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Business Facilities LiveXchange is an invitation-only event for corporate executives responsible for choosing a new location for their companies’ next facility. Delegates meet with senior economic developers from across North America; attend seminars, workshops, and think tanks led by experts in the field of relocation and expansion; and network with other corporate executives faced with the same corporate growth challenges. This month, Ed Andrews, principal consultant, Workforce Development Division, ACT, Inc. writes about his experience presenting at 2007 LiveXchange.
At the 2007 LiveXchange event, I found that many executives (delegates) and economic developers (sponsors) shared a key issue: the availability of skilled labor. Many of them had experienced some level of skilled labor shortage, and all had read about retiring baby boomers’ potential impact on the workforce, as more than 25% of the working population will reach retirement age by 2010.
With technological advancements, jobs are becoming more complex and require workers to possess greater skills. According to the Bureau of Labor Statistics, more than 75% of the current workforce will need to be retrained to keep their current jobs. The Department of Labor predicts that in the near future, 80% of all jobs will require some education beyond high school.
Economic developers are starting to realize that executives making site selection decisions require more information about a location’s workforce than they did five to 10 years ago, and many now have available information, ranging from government data to surveys of a region’s workforce. Some even have workforce data generated from a Geographical Information System, which presents labor information in color-coded maps.
While this type of workforce data helps executives understand the labor situation in each area, it still doesn’t provide a solid understanding of the skills found within the workforce.
In the past few years, several states and regions have started using ACT’s system, WorkKeys, which assesses the skills of incumbent workers and individuals entering the workplace. The system includes nine foundational skills tests and three personal skills assessments. Another component of the system is job profiling, which allows businesses to identify the applicable skills and skill levels relevant to a specific job. These skill levels can then be compared with examinees’ WorkKeys test scores to find individuals that possess the right skills for the job. Over the past 15 years, more than 11 million Work-Keys assessments have been delivered and more than 14,000 jobs have been profiled.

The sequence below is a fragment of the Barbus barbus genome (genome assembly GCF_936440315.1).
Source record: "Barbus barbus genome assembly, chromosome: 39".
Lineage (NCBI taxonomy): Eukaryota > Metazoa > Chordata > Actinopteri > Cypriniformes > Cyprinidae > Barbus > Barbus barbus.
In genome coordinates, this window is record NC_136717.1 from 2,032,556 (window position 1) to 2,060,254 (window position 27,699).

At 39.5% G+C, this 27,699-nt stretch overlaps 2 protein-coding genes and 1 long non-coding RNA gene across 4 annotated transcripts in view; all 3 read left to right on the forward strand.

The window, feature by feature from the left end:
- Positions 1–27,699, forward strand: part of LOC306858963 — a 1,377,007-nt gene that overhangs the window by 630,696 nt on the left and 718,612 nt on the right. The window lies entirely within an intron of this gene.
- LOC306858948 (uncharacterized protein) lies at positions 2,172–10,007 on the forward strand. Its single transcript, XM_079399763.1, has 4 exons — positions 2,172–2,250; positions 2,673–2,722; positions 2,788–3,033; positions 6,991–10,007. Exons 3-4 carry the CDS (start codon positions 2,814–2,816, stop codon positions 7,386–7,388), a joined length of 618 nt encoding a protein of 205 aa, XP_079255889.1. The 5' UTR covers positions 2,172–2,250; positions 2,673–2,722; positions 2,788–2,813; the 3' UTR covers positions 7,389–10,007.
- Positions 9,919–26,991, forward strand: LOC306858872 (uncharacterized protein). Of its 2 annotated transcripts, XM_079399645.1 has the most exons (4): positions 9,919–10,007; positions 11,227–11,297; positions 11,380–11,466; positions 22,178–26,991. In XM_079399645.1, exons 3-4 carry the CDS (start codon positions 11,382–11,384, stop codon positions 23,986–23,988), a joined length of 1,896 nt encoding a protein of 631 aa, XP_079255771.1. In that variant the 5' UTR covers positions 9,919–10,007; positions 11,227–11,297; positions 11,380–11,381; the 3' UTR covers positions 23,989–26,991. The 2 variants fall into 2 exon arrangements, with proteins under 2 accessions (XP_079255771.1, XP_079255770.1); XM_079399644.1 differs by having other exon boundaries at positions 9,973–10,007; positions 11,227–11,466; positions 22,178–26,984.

During my presentation at LiveXchange, I provided examples of economic developers who now include WorkKeys data in their information packages to prospective businesses. I also spoke about ACT’s National Career Readiness Certificate program, which awards credentials to incumbent workers and job seekers who demonstrate their employability skills by scoring highly on the three core WorkKeys foundational skills. Certificates are awarded at three levels: gold, silver, and bronze. Twenty-two states have adopted the program or have a state career-readiness certificate based on the same three core WorkKeys assessments. Several regions have followed suit with their own career-readiness certificate initiatives.
Most of the delegates and sponsors at LiveXchange had not heard of either the National Career Readiness Certificate or a state career-readiness certificate, though some had heard of WorkKeys. Since this data can be very useful, executives should ask economic developers if their states have a career readiness certificate and, if so, whether they can provide skills data for their region and the state.
In addition, since many site decisions have a long-term impact on a company’s performance, it is helpful to know if potential locations have a long-range workforce development plan that predicts what the workforce situation will be like in 10 or 20 years.